13 May 2009

Five Years of Flotsam

Today marks a milestone of sorts, 5 years since I first posted on this blog. 5 years of rants, raves, family life, felines, projects, crafts, peculiar things, and everything else. Surprisingly few redesigns (maybe 3?) and only one (the most recent) that was significant.

People often ask me why I blog. They say, "I could never do that. Why do you put so much out there?" I usually shrug and say something along the line about always having kept a journal... then trail off. There is certainly something therapeutic in it for me but the most surprising thing to me is how useful it has been as a documentary of sorts.

I have found (and Hubby and I have discussed this) that roughly since Kiddo was born, time and our lives seem to have become "compressed." An example of this recently was the airing of The Last King of Scotland on a third-rung cable channel. I said to Hubby, "wasn't that just up for an Oscar?" Turns out it was -- in 2007. So this blog helps me keep track of things that otherwise might blur into the compression of the last 8 years. I only wish I'd been blogging longer.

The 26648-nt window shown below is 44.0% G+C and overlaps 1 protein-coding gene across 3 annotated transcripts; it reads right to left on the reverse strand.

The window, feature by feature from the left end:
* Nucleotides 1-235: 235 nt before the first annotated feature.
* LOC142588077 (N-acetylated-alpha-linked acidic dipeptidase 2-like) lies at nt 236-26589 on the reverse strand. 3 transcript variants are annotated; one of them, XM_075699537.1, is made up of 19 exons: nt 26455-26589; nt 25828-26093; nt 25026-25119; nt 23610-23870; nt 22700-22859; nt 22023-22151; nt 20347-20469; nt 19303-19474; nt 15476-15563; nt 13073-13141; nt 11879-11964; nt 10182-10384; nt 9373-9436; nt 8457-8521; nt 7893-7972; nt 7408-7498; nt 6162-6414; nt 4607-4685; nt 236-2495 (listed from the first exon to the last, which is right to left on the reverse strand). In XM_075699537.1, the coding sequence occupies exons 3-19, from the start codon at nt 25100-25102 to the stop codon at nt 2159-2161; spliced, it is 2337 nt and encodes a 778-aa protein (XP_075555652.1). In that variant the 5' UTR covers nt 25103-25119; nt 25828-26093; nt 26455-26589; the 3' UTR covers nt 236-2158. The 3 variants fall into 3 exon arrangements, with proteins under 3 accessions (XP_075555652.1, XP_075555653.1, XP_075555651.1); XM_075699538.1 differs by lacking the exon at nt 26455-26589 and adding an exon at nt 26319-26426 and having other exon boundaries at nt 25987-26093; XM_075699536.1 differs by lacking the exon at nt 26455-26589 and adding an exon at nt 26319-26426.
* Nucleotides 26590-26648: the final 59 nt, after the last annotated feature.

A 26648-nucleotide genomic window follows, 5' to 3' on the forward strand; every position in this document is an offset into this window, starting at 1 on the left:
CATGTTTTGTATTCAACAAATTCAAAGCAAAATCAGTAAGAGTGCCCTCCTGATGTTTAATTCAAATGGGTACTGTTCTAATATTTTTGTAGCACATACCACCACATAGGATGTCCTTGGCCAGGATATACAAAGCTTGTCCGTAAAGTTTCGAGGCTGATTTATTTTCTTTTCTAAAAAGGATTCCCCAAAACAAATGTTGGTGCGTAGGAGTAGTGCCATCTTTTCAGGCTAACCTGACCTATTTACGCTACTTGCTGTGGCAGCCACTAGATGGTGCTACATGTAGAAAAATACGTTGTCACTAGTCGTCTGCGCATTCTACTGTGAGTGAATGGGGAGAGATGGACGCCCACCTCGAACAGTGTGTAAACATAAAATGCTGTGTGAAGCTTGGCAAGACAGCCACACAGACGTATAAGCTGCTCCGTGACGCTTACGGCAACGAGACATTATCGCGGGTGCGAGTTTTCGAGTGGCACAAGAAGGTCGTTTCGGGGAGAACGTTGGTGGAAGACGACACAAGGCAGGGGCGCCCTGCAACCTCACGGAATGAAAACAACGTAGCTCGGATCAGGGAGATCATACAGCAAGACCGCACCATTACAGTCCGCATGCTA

4 comments:

Tim Bailey said...

Congrats on the five years, Cheryl.

Ada Saab said...

This is nice. "I only wish I had been blogging longer". Yes and No, for me. My journals in my university days were so full of drama... blech

Cheryl said...

Well, my handwritten diaries, are sad and silly in hindsight, containing typical teen and young adult angst -- I kept them from age 13 to 26. For the next few years I built and maintained a personal website -- the remnants of which are still kicking around the interwebs -- which was the beginning of my "online self." I tried blogging early on (before Google bought Blogger -- so pre-2003) but had to start over with this one. And now I'm not sure what my point was... sigh.

Star said...

Congrats on hitting the 5 year mark.I often wonder how our kids will view our having posted their entire lives for the world to see. But you are right. It is a great way to document all the little things that might otherwise fade from our memory.